4 Things You Need to Do As Soon As You Get Fired

 


I just got fired and it sucked. It doesn’t matter that it was the right choice, it doesn’t matter that it wasn’t really a surprise, and it doesn’t matter that it frees me up to try something new and maybe better for me.

During an extremely painful ten-minute meeting, I was told it wasn’t them, it was me. My email access was revoked so quickly I got whiplash. Suddenly, something to which I’d devoted over a year of my life was gone.

If you’ve also been fired, recently or not, there’s no real way to make that awful feeling go away. It takes time, processing, and healing.

However, doing these four things will get you on the right path.

1. Do something to feel powerful.

Right now, you’re feeling powerless. The provider of your wages, your day-to-day activities, and, in many cases, benefits like 401K and healthcare, has revoked those and you had no choice in the matter. That’s what got me the most — even though ultimately I agreed with their decision, I had no say in it.

The remedy for this is to do something that makes you feel powerful. You can pick something creative, so you’ll have something tangible you can look at, like a cake or a painting. If you’re not feeling creative, you can do something physically empowering, like going for a run or doing a set of circuits.

Having choices taken out of your hands is terrible. You can’t get that choice back, but you can do something to feel more empowered now.

2. Do something to look forward to.

Right now, you’re looking back. Maybe you’re reliving the meeting, or trying to pinpoint when it all started going wrong. That’s normal, but it’s not helpful.

Instead, point yourself in the right direction: forward. It’s hard to do this now, especially in a pandemic, but organize something that you will look forward to. This can be a trip (for instance, I’m writing this right now from Germany, where I’ve just been finally reunited with my husband after 9 months), a coffee with friends, or purchasing a subscription box online.

I won’t be able to stop you or myself from looking back, but it’s better to look forward — and easier if you have something to look forward to.

3. Do something you’re good at.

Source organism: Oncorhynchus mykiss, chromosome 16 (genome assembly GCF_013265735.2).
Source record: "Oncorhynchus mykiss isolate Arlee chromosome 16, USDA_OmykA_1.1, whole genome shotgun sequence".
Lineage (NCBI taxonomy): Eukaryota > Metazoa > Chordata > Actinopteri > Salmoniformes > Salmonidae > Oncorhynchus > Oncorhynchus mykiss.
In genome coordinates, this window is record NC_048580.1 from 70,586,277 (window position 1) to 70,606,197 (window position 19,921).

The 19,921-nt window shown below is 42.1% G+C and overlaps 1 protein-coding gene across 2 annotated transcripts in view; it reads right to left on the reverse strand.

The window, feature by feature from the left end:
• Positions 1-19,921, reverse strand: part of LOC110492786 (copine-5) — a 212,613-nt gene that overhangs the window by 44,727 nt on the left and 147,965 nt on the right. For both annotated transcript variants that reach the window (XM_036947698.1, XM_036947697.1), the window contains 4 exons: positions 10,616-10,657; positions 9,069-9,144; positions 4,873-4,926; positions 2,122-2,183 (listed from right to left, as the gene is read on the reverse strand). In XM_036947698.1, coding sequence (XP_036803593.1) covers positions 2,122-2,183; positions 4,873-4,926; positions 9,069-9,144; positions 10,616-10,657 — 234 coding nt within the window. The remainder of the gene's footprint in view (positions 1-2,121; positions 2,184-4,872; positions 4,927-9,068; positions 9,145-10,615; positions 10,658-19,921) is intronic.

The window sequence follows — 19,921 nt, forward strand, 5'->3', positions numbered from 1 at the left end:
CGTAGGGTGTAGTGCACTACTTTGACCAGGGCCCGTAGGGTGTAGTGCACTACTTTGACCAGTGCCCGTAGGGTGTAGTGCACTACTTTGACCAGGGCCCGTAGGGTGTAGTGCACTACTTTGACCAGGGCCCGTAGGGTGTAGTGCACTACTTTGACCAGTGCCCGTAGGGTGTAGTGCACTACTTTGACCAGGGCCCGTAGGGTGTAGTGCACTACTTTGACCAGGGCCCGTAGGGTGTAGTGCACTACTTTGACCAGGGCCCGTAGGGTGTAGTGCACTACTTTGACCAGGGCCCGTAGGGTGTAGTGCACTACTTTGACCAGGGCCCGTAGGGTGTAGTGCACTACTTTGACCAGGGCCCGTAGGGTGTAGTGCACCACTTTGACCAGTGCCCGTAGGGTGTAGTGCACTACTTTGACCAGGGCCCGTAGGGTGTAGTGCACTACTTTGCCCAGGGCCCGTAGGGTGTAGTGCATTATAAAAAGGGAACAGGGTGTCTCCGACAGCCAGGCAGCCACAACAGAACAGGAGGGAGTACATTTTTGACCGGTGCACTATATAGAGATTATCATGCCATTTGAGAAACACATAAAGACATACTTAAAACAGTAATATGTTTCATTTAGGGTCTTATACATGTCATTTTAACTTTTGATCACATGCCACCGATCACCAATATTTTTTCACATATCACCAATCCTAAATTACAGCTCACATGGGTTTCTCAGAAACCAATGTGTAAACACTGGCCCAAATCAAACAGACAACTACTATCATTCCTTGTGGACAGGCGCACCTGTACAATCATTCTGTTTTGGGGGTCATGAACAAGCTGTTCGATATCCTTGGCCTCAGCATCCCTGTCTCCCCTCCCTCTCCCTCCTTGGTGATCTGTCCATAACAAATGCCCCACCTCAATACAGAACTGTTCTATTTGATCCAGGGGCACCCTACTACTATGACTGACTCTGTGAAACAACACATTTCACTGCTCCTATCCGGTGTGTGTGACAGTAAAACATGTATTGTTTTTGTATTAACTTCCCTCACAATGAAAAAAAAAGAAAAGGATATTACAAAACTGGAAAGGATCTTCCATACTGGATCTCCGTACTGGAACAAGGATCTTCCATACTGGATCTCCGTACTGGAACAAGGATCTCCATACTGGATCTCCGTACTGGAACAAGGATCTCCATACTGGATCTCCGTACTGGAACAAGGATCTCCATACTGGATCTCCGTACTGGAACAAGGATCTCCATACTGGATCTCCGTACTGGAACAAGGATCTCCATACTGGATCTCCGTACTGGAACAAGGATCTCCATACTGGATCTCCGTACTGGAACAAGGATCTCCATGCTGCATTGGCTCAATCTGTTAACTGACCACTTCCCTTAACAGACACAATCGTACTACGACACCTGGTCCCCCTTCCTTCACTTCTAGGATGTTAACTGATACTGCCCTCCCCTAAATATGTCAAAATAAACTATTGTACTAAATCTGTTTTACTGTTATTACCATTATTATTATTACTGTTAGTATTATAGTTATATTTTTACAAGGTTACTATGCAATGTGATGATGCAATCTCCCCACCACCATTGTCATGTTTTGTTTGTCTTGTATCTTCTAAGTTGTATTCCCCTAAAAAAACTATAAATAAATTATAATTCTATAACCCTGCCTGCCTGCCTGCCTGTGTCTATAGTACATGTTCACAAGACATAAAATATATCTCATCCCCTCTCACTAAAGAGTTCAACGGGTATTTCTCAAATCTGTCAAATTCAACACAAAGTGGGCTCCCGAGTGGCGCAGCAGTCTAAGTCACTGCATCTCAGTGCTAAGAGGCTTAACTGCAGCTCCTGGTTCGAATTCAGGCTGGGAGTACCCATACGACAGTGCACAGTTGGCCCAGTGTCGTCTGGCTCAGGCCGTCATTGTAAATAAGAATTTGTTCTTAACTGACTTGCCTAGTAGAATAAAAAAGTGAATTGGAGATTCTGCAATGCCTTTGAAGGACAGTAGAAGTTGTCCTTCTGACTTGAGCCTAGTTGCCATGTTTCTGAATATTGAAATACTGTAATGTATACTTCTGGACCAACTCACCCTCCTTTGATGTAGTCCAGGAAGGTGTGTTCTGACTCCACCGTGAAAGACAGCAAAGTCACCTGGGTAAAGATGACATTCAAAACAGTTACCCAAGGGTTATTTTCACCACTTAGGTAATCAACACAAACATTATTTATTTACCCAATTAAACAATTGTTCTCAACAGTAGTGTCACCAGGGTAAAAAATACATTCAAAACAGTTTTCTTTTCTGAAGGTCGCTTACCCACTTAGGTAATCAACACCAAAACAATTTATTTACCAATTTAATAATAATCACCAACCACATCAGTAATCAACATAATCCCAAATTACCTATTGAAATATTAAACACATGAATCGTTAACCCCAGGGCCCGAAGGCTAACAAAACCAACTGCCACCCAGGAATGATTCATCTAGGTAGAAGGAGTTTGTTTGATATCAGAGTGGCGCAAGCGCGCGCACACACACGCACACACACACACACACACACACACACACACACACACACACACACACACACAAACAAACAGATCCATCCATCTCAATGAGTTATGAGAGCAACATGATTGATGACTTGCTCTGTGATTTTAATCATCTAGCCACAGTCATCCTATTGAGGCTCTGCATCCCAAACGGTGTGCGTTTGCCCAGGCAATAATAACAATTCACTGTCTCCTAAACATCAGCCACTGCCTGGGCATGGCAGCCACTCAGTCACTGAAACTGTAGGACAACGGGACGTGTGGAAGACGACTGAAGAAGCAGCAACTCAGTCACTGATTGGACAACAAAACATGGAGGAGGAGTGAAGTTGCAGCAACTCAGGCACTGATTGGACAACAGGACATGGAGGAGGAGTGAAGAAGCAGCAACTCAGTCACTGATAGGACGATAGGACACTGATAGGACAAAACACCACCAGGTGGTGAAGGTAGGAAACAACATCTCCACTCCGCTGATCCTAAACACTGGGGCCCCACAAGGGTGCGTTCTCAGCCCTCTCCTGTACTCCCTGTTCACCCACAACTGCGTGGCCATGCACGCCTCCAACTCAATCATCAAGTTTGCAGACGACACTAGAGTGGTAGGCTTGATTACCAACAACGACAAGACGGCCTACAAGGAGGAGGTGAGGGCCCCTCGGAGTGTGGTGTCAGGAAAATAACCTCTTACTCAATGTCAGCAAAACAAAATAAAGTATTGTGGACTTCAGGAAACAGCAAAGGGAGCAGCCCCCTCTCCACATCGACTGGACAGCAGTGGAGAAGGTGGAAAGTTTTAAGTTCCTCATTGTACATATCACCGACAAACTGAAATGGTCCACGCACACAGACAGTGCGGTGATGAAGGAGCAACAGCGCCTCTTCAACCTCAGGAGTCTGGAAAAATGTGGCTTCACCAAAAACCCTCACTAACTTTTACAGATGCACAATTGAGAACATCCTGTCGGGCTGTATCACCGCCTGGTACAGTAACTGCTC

Right now, you’re feeling useless. I, like many other people, took pride in my work. Up until recently, it was something I’d believed I excelled at. Most of us love doing what we’re good at, and it is like a gut punch to be told that you’re not good at what you thought you were.

The afternoon I got fired, I wrote a story. It’s something I know I’m good at, and it was almost like a relief from pain to do something that lies firmly in my skillset.

When you’re fired, it’s because you weren’t good enough for them. You can’t change that or how much that hurts, but you can remind yourself of what skills you are good at. Nobody will be able to take that away from you.

4. Do something frivolous.

Right now, you’re reaching for stability. You might be tempted to scour job boards, worry about health care, check your finances.

Unfortunately, there will be plenty of time for sensible choices later. Now, it’s more important to remind yourself that it is possible to enjoy yourself and that there’s more to life than work. I called my friends, and we enjoyed a lovely afternoon drinking wine and watching trashy reality TV, instead of the 4 client calls I normally would have taken.

Americans in particular can be guilty of living to work, instead of working to live, which is why many of us take being fired so hard. It takes a lifetime to unlearn that attitude, but you can start today by doing something that you love, that doesn’t make you money or progress your career.

Ican’t change the fact that I was fired. I can’t control how I feel about it, and I won’t be able to stop my self-esteem from plunging. But these four things made me feel better on one of the worst days of my life, and they've set me on the right path to a happier life.

By taking back some power, by giving myself something to look forward to, by reminding myself of the skills I do have, and by exploring my life outside of my job, I was able to move on, at least a little, from being fired from something I once considered my dream job.

If you’re in the same boat, these actions may help you, too.